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Creator: Bengui, Julien and Bianchi, Javier Series: Working paper (Federal Reserve Bank of Minneapolis. Research Department) Number: 754 Abstract:
The outreach of macroprudential policies is likely limited in practice by imperfect regulation enforcement, whether due to shadow banking, regulatory arbitrage, or other regulation circumvention schemes. We study how such concerns affect the design of optimal regulatory policy in a workhorse model in which pecuniary externalities call for macroprudential taxes on debt, but with the addition of a novel constraint that financial regulators lack the ability to enforce taxes on a subset of agents. While regulated agents reduce risk taking in response to debt taxes, unregulated agents react to the safer environment by taking on more risk. These leakages undermine the effectiveness of macroprudential taxes but do not necessarily call for weaker interventions. A quantitative analysis of the model suggests that aggregate welfare gains and reductions in the severity and frequency of financial crises remain, on average, largely unaffected by even significant leakages.
Mot-clé: Regulatory arbitrage, Macroprudential policy, Financial crises, and Limited regulation enforcement Assujettir: F32 - Current Account Adjustment; Short-term Capital Movements, E44 - Financial Markets and the Macroeconomy, E32 - Business Fluctuations; Cycles, F41 - Open Economy Macroeconomics, and D62 - Externalities
Creator: Arce, Fernando, Bengui, Julien, and Bianchi, Javier Series: Working paper (Federal Reserve Bank of Minneapolis. Research Department) Number: 761 Abstract:
This paper proposes a theory of foreign reserves as macroprudential policy. We study an open economy model of financial crises, in which pecuniary externalities lead to over-borrowing, and show that by accumulating international reserves, the government can achieve the constrained-efficient allocation. The optimal reserve accumulation policy leans against the wind and significantly reduces the exposure to financial crises. The theory is consistent with the joint dynamics of private and official capital flows, both over time and in the cross section, and can quantitatively account for the recent upward trend in international reserves.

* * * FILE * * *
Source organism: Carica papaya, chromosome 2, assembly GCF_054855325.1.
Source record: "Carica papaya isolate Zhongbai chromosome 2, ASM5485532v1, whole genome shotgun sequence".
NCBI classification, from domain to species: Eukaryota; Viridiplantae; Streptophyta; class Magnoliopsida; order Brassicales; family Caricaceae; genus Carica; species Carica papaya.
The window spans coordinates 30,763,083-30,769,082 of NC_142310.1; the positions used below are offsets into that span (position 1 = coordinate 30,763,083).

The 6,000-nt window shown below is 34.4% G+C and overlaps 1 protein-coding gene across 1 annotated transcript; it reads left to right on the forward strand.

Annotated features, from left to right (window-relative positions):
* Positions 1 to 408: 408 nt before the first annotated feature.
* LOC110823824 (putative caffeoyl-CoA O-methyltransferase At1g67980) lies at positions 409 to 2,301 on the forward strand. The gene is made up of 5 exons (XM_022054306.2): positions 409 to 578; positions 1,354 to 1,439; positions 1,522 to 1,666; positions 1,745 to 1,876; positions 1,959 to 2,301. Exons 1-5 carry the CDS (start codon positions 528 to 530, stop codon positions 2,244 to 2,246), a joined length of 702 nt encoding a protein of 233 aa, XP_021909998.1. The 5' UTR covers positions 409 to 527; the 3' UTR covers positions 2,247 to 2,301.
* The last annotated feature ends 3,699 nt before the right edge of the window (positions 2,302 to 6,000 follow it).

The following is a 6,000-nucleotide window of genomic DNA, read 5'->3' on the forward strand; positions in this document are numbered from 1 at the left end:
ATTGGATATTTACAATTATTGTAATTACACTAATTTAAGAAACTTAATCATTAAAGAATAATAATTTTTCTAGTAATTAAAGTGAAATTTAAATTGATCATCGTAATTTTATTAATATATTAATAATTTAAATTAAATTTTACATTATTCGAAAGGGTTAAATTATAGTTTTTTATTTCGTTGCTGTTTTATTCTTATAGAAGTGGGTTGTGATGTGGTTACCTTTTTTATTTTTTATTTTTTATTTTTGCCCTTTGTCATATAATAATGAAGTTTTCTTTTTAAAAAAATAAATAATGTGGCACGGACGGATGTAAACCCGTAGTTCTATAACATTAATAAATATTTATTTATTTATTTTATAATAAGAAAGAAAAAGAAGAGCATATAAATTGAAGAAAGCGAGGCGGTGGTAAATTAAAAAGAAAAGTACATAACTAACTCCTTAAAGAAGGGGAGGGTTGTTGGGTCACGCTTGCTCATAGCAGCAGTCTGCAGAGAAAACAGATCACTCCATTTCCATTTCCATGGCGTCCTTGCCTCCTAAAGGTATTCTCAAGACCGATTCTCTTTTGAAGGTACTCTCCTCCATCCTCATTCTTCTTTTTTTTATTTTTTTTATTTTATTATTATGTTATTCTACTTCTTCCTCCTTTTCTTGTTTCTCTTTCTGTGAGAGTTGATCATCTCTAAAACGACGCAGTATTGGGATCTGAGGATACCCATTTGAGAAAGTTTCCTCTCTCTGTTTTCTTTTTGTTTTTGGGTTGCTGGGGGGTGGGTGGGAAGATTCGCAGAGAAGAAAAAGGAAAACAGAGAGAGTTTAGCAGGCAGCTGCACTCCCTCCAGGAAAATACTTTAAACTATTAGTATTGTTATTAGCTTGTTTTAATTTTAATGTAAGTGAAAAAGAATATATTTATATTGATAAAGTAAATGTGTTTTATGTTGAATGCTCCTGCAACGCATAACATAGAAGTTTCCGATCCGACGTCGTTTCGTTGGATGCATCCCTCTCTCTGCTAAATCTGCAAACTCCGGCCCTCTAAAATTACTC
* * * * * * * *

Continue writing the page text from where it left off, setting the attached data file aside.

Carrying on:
Mot-clé: Macroprudential policy, Financial crises, and International reserves Assujettir: E00 - Macroeconomics and Monetary Economics: General, F00 - International Economics: General, and G00 - Financial Economics: General
Creator: Bengui, Julien, Bianchi, Javier, and Coulibaly, Louphou Series: Staff report (Federal Reserve Bank of Minneapolis. Research Department) Number: 535 Abstract:
In this paper, we study the optimal design of financial safety nets under limited private credit. We ask when it is optimal to restrict ex ante the set of investors that can receive public liquidity support ex post. When the government can commit, the optimal safety net covers all investors. Introducing a wedge between identical investors is inefficient. Without commitment, an optimally designed financial safety net covers only a subset of investors. Compared to an economy where all investors are protected, this results in more liquid portfolios, better social insurance, and higher ex ante welfare. Our result can rationalize the prevalent limited coverage of safety nets, such as the lender of last resort facilities.
Mot-clé: Public liquidity provision, Bailouts, Time inconsistency, and Safety nets Assujettir: G28 - Financial Institutions and Services: Government Policy and Regulation, E58 - Central Banks and Their Policies, and E61 - Policy Objectives; Policy Designs and Consistency; Policy Coordination